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Sharp rise in Africa COVID-19 deaths

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A volunteer carer called Trinity is working in a COVID-19 field hospital in Nasrec, Johannesburg. IMF/James Oatway

COVID-19 deaths in Africa have risen sharply in recent weeks, amid the fastest surge in cases the continent has seen so far in the pandemic, the regional office for the World Health Organization (WHO) said on Thursday. 

Fatalities are rising as hospital admissions increase rapidly as countries face shortages in oxygen and intensive care beds. 

COVID-19 deaths rose by more than 40 per cent last week, reaching 6,273, or nearly 1,900 more than the previous week. 

The number is just shy of the 6,294 peak, recorded in January. 

Reaching ‘breaking point’ 

“Deaths have climbed steeply for the past five weeks. This is a clear warning sign that hospitals in the most impacted countries are reaching a breaking point,” said Dr Matshidiso Moeti, WHO Regional Director for Africa.  

“Under-resourced health systems in countries are facing dire shortages of the health workers, supplies, equipment and infrastructure needed to provide care to severely ill COVID-19 patients.” 

Africa’s case fatality rate, which is the proportion of deaths among confirmed cases, stands at 2.6 per cent compared to the global average of 2.2 per cent.  

Most of the recent deaths, or 83 per cent, occurred in Namibia, South Africa, Tunisia, Uganda and Zambia. 

Six million cases 

COVID-19 cases on the continent have risen for eight consecutive weeks, topping six million on Tuesday, WHO reported. 

An additional one million cases were recorded over the past month, marking the shortest time to reach this grim milestone. Comparatively, it took roughly three months for cases to jump from four million to five million. 

Delta, variants drive surge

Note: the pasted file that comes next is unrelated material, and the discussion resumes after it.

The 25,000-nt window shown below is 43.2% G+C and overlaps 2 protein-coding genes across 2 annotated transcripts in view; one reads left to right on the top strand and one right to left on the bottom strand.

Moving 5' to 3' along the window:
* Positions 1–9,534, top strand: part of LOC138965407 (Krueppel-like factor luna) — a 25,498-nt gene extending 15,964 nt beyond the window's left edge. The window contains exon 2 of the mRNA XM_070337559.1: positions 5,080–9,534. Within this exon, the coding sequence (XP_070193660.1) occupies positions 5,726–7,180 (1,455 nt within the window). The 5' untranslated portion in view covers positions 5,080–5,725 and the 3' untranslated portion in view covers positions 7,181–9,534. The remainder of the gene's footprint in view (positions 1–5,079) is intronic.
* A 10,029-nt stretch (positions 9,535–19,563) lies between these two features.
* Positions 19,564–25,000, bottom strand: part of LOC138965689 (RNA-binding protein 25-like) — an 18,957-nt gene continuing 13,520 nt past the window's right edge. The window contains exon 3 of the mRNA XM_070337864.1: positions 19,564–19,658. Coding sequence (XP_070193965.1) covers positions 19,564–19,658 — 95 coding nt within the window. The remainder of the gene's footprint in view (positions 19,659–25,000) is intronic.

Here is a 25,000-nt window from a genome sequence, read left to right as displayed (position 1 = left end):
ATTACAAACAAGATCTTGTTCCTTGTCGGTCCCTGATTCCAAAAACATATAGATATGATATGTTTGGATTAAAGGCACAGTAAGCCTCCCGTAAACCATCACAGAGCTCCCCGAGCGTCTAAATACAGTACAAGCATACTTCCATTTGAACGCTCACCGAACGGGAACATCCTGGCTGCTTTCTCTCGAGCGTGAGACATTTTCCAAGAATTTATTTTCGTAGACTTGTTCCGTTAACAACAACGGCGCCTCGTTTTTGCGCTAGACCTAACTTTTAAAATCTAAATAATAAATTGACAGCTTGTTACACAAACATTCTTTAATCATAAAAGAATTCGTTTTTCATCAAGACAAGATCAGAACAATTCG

The surge is being driven by public fatigue with key health measures and an increased spread of virus variants.  

The Delta variant, the most transmissible, has been detected in 21 countries, while the Alpha and Beta variants have been found in more than 30 countries each. 

Globally, there are four COVID-19 virus variants of concern.  On Wednesday, a WHO emergency committee meeting in Geneva warned of the “strong likelihood” of new and possibly more dangerous variants emerging and spreading. 

Delivering effective treatment

WHO is working with African countries to improve COVID-19 treatment and critical care capacities.  

The UN agency and partners are also delivering oxygen cylinders and other essential medical supplies, and have supported the manufacture and repair of oxygen production plants. 

“The number one priority for African countries is boosting oxygen production to give critically ill patients a fighting chance,” Dr Moeti said. “Effective treatment is the last line of defence against COVID-19 and it must not crumble.” 

The rising caseload comes amid inadequate vaccine supplies. So far, 52 million people in Africa have been inoculated, which is just 1.6 per cent of total COVID-19 vaccinations worldwide.  

Meanwhile, roughly 1.5 per cent of the continent’s population, or 18 million people, are fully vaccinated, compared with over 50 per cent in some high-income countries.